The best way to know the self is feeling oneself at the moments of reckoning. The feeling of being alone, just with your senses, may lead you to think more consciously. More and more of such moments may sensitize ‘you towards you’, towards others. We become regular with introspection and retrospection. We get ‘the’ gradual connect to the higher self we may name Spirituality or God or just a Humane Conscious. We tend to get a rhythm again in life. We need to learn the art of being lonely in crowd while being part of the crowd. A multitude of loneliness in mosaic of relations! One needs to feel it severally, with conscience, before making it a way of life. One needs to live several such lonely moments. One needs to live severallyalone.

Tuesday, 6 August 2013


Rahul Gandhi has spoken, once again – for us, for you, for me, for everyone 'concerned' (and not 'concerned').

And, ‘we, the stupid Indians’, fail to understand him once again.

And, ‘we, the stupid Indians’, rush to criticise him once again.

And, ‘we, the stupid Indians’, miss the opportunity to get our lives levitated once again.

Silly, miserable, creatures we are!

We do not want to come out of the shackles of poverty and ignorance no matter how hard our dear politicians toil.

Here come some golden words, once again, showing the intent and the efforts, from one of our future prime-ministerial nominees – the scion of the ‘crowned first political family’ of India and the only hope (if at all) of the grand old party of India, Congress, Mr. Rahul Gandhi, who believes in speaking out selectively (obviously, to hit the target more precisely).

Let’s see what his selectivity has brought us this time. During an event in Allahabad, Rahul Gandhi reportedly said (as put in the words of the organizers of the event - as the media reports say):

“Poverty is just a state of mind. It does not mean the scarcity of food, money or material things. If one possesses self-confidence, then one can overcome poverty.”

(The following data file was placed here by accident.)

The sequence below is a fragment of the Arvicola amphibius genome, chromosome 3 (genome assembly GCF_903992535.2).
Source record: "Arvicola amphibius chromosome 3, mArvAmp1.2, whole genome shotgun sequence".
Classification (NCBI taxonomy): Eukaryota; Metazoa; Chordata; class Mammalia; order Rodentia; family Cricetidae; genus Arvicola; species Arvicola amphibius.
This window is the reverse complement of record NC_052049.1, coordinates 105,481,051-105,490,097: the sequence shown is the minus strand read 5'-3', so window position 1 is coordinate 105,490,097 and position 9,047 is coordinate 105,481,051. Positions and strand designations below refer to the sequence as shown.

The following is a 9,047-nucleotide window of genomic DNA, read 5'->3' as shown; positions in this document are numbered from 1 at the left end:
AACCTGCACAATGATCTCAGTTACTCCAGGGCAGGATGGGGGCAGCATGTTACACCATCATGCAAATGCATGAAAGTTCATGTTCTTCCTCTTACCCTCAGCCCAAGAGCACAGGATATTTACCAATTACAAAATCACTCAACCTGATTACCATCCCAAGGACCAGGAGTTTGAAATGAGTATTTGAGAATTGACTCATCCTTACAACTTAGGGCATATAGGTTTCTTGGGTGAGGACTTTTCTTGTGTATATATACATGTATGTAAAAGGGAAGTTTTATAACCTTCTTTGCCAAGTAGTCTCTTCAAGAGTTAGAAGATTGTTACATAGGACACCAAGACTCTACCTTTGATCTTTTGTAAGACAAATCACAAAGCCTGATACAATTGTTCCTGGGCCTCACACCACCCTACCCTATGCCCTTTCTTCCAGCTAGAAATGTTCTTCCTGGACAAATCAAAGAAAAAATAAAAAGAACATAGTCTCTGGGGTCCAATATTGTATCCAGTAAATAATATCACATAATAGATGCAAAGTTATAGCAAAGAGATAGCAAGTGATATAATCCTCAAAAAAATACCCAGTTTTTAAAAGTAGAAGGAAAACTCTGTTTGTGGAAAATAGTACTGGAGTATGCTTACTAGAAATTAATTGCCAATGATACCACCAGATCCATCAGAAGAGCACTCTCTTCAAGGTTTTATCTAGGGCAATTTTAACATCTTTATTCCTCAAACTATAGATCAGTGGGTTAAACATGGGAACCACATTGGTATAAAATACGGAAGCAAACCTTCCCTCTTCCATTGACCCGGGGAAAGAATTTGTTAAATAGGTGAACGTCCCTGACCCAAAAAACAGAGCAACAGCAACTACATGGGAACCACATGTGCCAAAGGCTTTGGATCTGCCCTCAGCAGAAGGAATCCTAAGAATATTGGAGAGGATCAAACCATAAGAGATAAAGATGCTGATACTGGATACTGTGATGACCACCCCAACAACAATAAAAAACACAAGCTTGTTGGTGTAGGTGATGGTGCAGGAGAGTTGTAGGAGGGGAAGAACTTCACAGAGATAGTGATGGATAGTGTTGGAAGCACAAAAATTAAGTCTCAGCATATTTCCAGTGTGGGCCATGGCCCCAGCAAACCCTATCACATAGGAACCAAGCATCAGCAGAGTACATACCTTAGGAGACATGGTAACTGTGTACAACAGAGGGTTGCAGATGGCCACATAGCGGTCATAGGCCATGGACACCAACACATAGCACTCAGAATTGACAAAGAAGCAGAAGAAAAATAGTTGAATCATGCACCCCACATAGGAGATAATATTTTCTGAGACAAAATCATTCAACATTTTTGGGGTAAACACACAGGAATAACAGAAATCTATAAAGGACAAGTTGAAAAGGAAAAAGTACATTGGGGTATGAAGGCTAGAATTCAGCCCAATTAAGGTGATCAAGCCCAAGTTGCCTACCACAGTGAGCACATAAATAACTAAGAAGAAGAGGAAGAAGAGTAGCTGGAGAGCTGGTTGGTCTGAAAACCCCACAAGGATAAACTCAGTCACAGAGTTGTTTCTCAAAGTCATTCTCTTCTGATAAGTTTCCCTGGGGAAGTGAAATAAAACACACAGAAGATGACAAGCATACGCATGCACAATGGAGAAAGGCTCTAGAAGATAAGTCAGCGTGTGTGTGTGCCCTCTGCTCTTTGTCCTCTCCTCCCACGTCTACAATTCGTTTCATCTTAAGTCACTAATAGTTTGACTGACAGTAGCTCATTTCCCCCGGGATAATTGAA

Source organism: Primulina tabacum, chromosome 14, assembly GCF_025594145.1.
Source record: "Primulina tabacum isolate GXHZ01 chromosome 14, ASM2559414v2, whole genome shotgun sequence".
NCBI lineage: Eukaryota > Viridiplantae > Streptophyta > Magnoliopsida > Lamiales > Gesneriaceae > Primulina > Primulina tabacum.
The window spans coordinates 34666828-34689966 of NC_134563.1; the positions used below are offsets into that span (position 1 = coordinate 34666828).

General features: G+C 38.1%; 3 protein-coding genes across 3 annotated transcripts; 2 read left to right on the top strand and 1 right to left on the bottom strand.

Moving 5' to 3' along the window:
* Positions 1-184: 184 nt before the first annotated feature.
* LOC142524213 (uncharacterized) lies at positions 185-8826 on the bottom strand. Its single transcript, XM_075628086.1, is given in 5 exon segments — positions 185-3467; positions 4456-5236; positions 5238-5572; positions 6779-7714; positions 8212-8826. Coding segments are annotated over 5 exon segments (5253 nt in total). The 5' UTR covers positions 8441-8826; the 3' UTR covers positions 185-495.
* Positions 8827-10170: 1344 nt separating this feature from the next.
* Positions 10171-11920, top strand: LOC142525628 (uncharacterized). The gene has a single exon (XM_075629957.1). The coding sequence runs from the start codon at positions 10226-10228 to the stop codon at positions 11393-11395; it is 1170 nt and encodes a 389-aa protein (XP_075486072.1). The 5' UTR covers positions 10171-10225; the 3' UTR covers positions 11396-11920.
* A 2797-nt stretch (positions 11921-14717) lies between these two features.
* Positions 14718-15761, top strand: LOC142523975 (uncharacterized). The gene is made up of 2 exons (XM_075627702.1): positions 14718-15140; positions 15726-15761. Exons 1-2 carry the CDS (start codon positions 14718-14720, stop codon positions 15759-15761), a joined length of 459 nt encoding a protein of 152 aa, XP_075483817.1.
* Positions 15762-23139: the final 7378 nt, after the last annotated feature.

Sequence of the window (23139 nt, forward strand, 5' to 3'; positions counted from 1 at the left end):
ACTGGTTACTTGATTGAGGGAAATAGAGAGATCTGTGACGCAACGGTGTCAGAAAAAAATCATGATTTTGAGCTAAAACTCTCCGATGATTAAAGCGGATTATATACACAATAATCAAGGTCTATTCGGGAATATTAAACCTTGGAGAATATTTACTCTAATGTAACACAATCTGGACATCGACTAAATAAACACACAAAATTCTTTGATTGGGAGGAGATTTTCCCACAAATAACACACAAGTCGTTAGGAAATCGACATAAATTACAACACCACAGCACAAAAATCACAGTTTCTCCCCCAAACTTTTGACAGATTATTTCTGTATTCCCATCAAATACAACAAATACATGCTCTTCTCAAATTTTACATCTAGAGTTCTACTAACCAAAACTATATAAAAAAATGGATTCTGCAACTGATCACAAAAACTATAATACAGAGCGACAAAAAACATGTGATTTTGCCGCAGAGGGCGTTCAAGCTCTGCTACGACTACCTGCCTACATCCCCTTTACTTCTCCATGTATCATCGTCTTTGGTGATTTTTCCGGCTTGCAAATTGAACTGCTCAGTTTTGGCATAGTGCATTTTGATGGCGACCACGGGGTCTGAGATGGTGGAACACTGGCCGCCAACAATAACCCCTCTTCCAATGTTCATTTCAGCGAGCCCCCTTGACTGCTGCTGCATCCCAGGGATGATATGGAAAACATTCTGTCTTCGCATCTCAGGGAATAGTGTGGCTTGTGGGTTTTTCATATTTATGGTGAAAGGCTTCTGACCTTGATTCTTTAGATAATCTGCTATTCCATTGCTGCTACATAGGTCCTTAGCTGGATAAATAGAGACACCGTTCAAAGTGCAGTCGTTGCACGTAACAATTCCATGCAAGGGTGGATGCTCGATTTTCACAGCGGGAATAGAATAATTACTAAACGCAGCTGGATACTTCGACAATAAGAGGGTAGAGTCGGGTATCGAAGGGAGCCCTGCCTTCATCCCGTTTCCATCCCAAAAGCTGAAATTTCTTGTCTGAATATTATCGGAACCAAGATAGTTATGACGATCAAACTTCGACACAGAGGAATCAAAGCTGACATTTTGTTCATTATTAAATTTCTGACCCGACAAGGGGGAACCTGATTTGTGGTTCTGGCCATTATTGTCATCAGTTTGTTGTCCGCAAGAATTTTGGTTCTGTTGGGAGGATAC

So philosophical, so proverbial, so poetic, isn’t it?

And so metaphorical, the Rahul Gandhi way! O Beehive! O Beehive!

And bravo! If it is indeed true, if Rahul proposed so, it solves the problems of hundreds of millions of Indians struggling daily to make the ends meet (and could be effectively extended to the billions of the poor living in different pockets of the world).

So simply, so subtly, he is giving us the solution to one of the most pressing problems of Indians (not of India) – POVERTY!

Just follow Mr. Gandhi and start believing that you are not poor and see the miracle happening, like we have been believing in voting for this or that politician from the same set of political formation in India hoping (against the hope like running after a mirage) that the next fellow would work for why he was voted in the office.  

No doubt then we have policymakers like Montek Singh Ahluwalia and a prime minister like Manmohan Singh in this government who ‘work’ to make us ‘confident’ when they proclaim the UPA government has reduced poverty by this or that many million headcounts by sighting Poverty Line figures hovering around Rs. 30 a day.

No doubt that driven by such a luminous thought process the Congress party spokespersons are already on the job, taking pain to reduce the pangs of poverty by making millions below the Poverty Line self-confident that they are not poor.

We rush to criticise a Rashid Masood or a Raj Babbar for saying that one can have a one-time meal in Rs. 5 or Rs. 12 but we fail to see the underlying philosophy and the wisdom behind such statements.

Poor us! They are taking so much of pain in making us self-aware and self-confident by telling us to change our mindset.

Mindset change, the toughest quest to have! And our dear politicians are putting their sincere efforts in this hard-work.

Hearing is Believing! Shouldn’t we follow that!

So enlightening has become the overall political atmosphere of the country that irrespective of party (ideology is long dead) affiliations, every politician looks to follow the similarly placed sentiments on solutions to the miseries of ‘we, the Indians’.

Yes, India, being a diverse country with many cultures, dialects and languages, the expressions may vary and may sound culturally rude for some, but we should understand such a ‘learned’ and ‘practical’ philosophy attached with the words of our dear politicians.

If there is some problem, a pressing need, try and forget it and try to move on. If someone is hungry and has no means to buy a meal the person should believe he is not hungry and slowly his hunger will fade away.

Change mindset folks, mindset!

But pity us! We are, yet again, criticising Rahul Gandhi (and so, deterring our other caring politicians spread across the different political parties.)

©/IPR: Santosh Chaubey -